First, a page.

Greek Football Stadiums

By Xaris333 (Wikipedeia) [CC0], via Wikimedia Commons

Despite boasting well-known clubs such as Olympiacos and Panathinaikos, football isn’t the first thing you tend to think of when you turn your mind to the different sports played in the country of Greece.

As the home of the Olympics, your mind is naturally drawn to athletics, running, and statues of men with chiselled chests and perfect features.

Football is, nevertheless, a popular pastime in the Hellenic nation and some even argue that the sport has its origins there rather than in England as is commonly thought.

Here’s some info about the ties between football and Greece.

Greek Stadiums

It’s fair to say that stadiums in Greece cover a spectrum. At one end there is the sublime Olympic Stadium “Spiros Louis”, with a capacity of over 75,000. At the other there is the rather more sedate atmosphere offered by the 2000+ capacity Paneipirotiko Stadium. In between there is the full gamut of football grounds, though the majority have room for less than 10,000 people.

Obviously the larger stadiums tend to belong to the bigger, more successful teams in the country, yet the next smallest after the Olympic Stadium is the Georgios Karaiskakis Stadium with a capacity of 32,115 - less than half.

Greek Leagues

Super League Greece Logo

The Panhellenic Championship was the first professional league established in the country and that didn’t come into existence until 1927.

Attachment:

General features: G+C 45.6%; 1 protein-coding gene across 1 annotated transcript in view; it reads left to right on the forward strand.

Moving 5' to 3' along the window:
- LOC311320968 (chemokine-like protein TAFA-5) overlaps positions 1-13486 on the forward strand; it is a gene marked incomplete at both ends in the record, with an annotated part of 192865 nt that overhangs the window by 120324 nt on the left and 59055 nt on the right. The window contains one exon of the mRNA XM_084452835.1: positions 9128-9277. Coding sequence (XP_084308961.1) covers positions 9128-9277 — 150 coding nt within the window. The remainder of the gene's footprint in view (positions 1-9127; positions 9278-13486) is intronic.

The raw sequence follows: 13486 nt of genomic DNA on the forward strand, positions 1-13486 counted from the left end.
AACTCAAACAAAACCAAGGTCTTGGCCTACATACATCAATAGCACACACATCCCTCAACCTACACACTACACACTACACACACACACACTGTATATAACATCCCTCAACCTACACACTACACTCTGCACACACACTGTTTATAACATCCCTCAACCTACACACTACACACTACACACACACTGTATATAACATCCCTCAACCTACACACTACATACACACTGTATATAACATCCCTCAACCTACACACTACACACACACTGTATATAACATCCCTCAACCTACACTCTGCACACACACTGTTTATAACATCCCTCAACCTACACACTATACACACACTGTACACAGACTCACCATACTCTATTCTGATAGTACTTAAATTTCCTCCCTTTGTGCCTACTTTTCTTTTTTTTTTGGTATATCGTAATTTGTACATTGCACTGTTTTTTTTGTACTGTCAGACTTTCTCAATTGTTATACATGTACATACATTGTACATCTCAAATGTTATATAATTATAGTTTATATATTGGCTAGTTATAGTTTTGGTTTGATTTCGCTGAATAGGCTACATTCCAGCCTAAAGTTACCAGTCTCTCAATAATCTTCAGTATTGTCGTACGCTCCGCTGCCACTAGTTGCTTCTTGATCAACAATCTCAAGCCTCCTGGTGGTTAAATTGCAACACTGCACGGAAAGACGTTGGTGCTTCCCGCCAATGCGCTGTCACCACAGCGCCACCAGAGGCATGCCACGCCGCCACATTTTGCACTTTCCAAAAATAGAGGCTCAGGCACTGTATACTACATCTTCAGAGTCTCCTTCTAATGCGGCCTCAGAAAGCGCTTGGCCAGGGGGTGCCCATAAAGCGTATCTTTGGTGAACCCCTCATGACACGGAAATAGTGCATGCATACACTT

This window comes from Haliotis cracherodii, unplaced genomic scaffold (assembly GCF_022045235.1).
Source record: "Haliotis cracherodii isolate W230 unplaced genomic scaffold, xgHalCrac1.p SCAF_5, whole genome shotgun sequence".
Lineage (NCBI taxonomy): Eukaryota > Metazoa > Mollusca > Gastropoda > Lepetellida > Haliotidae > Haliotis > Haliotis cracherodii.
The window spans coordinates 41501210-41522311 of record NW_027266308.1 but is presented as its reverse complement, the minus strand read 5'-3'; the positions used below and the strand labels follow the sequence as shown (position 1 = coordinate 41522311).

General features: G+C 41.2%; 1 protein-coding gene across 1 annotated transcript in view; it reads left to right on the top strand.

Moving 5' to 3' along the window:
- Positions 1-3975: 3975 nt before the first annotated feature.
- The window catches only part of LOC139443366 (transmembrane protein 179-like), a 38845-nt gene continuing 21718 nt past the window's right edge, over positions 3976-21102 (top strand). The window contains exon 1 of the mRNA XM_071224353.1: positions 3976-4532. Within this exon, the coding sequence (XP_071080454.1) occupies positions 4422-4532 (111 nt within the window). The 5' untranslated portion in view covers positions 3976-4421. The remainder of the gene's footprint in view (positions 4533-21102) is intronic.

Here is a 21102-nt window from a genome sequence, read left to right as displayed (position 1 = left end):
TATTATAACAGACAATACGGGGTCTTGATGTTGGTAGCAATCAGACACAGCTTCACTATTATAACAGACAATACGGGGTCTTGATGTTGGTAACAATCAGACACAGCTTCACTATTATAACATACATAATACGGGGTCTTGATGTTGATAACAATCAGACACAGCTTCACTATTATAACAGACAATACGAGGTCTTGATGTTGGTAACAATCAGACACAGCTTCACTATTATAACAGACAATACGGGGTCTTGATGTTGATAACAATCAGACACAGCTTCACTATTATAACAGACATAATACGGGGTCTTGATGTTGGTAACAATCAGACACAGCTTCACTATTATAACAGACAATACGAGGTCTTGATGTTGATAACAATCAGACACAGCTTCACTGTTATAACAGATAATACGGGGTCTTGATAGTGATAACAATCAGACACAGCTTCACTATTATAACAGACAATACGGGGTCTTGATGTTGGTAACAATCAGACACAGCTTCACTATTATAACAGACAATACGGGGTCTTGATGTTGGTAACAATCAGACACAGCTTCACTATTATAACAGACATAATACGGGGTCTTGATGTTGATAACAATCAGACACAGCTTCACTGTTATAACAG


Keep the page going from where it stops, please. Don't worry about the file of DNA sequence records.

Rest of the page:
Nowadays there are four levels to the Hellenic Football League system, of which the top two are considered to be professional and entitled to play in the Greek Cup. The other two levels can take part in its sister competition, the Greek Football Amateur Cup.

The Superleague Greece stands at the top of the pile, followed closely by the Football League. Then there’s the Gamma Ethniki and the Local Championships. These are the four tiers that enjoy a system of relegation and promotion from and to each other.

Greece National Team

Hellenic Football Federation Logo

The Hellenic Football Federation is the governing body of the Greece national team.

Though the likes of England are considered to be a bigger footballing nation and lay claim to a World Cup win, Greece are one of just ten sides that have won the UEFA European Championships. They did so against all expectation in 2004 when the competition was held in Portugal and they beat the host nation in the final.

Since 2004 there have been seven major tournaments to date, of which Greece have qualified to play in four.

Key Stats

Greece National Team Statistics
Year Formed 1906
Home Stadium Georgios Karaiskakis Stadium
Stadium Capacity 32,115
Major Honours UEFA European Championship (2004)
Current Manager John van't Schip
Top Scorer Nikos Anastopoulos (29)
Most Caps Giorgos Karagounis (139)
Best Performance at World Cup Last 16 (2014)
Best Performance at European Championships Winners (2004)
Kit Colours White & Blue (Home), Blue & White (Away)

History Of Football In Greece

Greece National Football Team 1919

Games involving balls and the use of feet have taken place in Greece since the days of the Ancient Greeks. The Greek playwright Antiphanes, writing in around 388-311 BC, referred to a sport called Episkyros that the Romans later adapted into their game harpastum.

If you’re talking about the modern day game, though, then you’ll need to fast forward from Antiphanes day to the 1890s when British sailors were based in Corfu and were looking to play a game against a local team. From then numerous sides began to spring up in the Greek communities of the Smyrna region, the part of Turkey that is now known as ─░zmir.